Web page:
Collective effort needed to tackle climate change, York councillor says, ahead of carbon emissions strategy publication

A senior councillor in York has warned that climate change will only be tackled with a collective effort across every section of society as a 10-year vision to radically reduce carbon emissions in the historic city is due to be published next month.

York's climate change strategy will be unveiled in October

A host of measures have been introduced by York Council to tackle the threat of global warming, including a multi-million pound investment in electric vehicle charging points and the creation of a sprawling community woodland on the outskirts of the city.

However, a climate change strategy will be unveiled in October to provide an over-arching vision when a public consultation will be launched before the authority is planning to adopt the blueprint by the end of the year.

Sign up to our daily newsletter

The i newsletter cut through the noise

The council’s executive member for environment and climate change, Coun Paula Widdowson, told The Yorkshire Post that there needed to be a co-ordinated approach to achieve the ambition for York to be a net-zero carbon city by 2030.

Coun Widdowson said: “Tackling climate change is the number one priority for the council, but it cannot be simply the council’s responsibility.

“But that is not to say that our ambitions cannot be achieved, although it will mean everyone in the city, whether that be businesses or residents, doing what they can to reduce their carbon footprint.

“Small changes such as walking short trips instead of taking a car and putting a jumper on instead of turning up the heating will collectively make a huge difference in the long-term.”

The council is itself responsible for about eight per cent of all carbon dioxide emissions in the city, with transport as well as homes and business and retail premises contributing about 90 per cent.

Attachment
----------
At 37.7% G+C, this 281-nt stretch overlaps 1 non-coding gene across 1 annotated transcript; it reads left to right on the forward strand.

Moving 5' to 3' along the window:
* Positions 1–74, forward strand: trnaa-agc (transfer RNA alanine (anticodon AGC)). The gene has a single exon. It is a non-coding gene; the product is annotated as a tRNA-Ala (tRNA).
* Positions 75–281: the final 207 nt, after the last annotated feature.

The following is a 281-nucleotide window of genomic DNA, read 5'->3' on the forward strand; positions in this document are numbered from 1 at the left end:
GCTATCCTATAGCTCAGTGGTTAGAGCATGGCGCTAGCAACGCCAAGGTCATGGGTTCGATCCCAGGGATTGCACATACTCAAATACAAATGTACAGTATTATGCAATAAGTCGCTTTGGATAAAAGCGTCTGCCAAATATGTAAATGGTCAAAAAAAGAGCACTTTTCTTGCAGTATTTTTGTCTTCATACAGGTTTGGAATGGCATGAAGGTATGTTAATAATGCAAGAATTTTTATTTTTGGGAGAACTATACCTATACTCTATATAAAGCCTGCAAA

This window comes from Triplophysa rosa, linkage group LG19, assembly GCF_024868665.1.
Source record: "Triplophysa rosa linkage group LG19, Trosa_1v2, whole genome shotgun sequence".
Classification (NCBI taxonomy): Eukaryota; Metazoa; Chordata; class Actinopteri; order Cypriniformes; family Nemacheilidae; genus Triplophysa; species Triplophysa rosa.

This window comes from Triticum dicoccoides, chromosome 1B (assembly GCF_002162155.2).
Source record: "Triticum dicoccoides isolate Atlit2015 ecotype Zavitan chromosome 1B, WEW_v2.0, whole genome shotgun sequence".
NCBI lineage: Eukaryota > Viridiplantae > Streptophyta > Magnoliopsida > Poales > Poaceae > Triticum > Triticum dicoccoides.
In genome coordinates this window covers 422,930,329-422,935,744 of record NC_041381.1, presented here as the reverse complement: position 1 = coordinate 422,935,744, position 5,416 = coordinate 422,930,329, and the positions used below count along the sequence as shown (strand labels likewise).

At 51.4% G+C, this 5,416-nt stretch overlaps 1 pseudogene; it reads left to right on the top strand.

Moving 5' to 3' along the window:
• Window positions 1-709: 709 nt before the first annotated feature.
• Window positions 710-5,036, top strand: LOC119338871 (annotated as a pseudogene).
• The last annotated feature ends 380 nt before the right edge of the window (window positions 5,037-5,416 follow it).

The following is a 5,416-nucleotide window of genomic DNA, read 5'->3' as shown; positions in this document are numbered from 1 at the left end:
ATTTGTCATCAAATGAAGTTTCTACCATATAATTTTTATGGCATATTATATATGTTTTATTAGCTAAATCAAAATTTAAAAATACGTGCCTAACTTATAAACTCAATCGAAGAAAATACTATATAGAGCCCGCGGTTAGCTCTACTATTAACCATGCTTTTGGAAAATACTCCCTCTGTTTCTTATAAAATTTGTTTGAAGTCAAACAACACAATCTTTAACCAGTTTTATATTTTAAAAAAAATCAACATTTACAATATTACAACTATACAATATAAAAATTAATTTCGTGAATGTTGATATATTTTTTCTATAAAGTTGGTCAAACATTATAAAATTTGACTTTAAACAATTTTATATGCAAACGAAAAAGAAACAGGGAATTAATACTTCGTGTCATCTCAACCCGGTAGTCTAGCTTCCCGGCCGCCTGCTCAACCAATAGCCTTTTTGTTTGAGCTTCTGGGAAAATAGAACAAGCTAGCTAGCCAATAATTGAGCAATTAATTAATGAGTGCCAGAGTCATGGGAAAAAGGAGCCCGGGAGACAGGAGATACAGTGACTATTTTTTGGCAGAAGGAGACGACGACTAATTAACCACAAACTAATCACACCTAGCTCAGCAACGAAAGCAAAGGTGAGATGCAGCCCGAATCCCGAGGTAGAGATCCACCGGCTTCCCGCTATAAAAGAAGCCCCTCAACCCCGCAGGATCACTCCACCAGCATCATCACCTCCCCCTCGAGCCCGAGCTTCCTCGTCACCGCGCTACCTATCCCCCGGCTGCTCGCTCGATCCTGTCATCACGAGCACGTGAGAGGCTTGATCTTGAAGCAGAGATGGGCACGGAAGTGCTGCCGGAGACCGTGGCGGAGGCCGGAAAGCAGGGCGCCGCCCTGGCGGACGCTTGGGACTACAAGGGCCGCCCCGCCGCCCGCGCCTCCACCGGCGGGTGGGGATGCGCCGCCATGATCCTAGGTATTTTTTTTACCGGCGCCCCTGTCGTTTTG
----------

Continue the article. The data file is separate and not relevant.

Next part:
A climate change commission which was launched in December last year includes representatives from the city’s three biggest carbon emitters, the University of York, the NHS and the Nestle confectionary company.

Efforts which have already been launched in York to tackle climate change include a £4m investment in electric vehicle charging points, with five per cent of all spaces in the council-run car parks having access to the technology.

Among the other flagship projects has been the £22m restoration of the Guildhall, which dates back to the 15th century and is located on the banks of the River Ouse in the heart of the city.

The Guildhall was in need of extensive restoration work after the council relocated to its new headquarters in West Offices near the city’s railway station eight years ago.

The work has seen a host of environmentally-friendly measures introduced, including heat pumps which are driven by the river as well as state-of-the-art insulation and lighting systems.

Final designs have been drawn up for a new community woodland near Poppleton which will see up to 80,000 trees planted over 250 acres.

The initial phase of the project will see 17,500 trees planted and main pathways created from November, and the woodland will act as a so-called carbon sink to capture emissions as well as serving the city’s population as a valuable community resource.

A trial of electric scooters in the city which was launched in October last year has proved a major success, with 2,000 journeys being made each week.

There are now 400 electric scooters and 50 e-bikes across the city-wide network.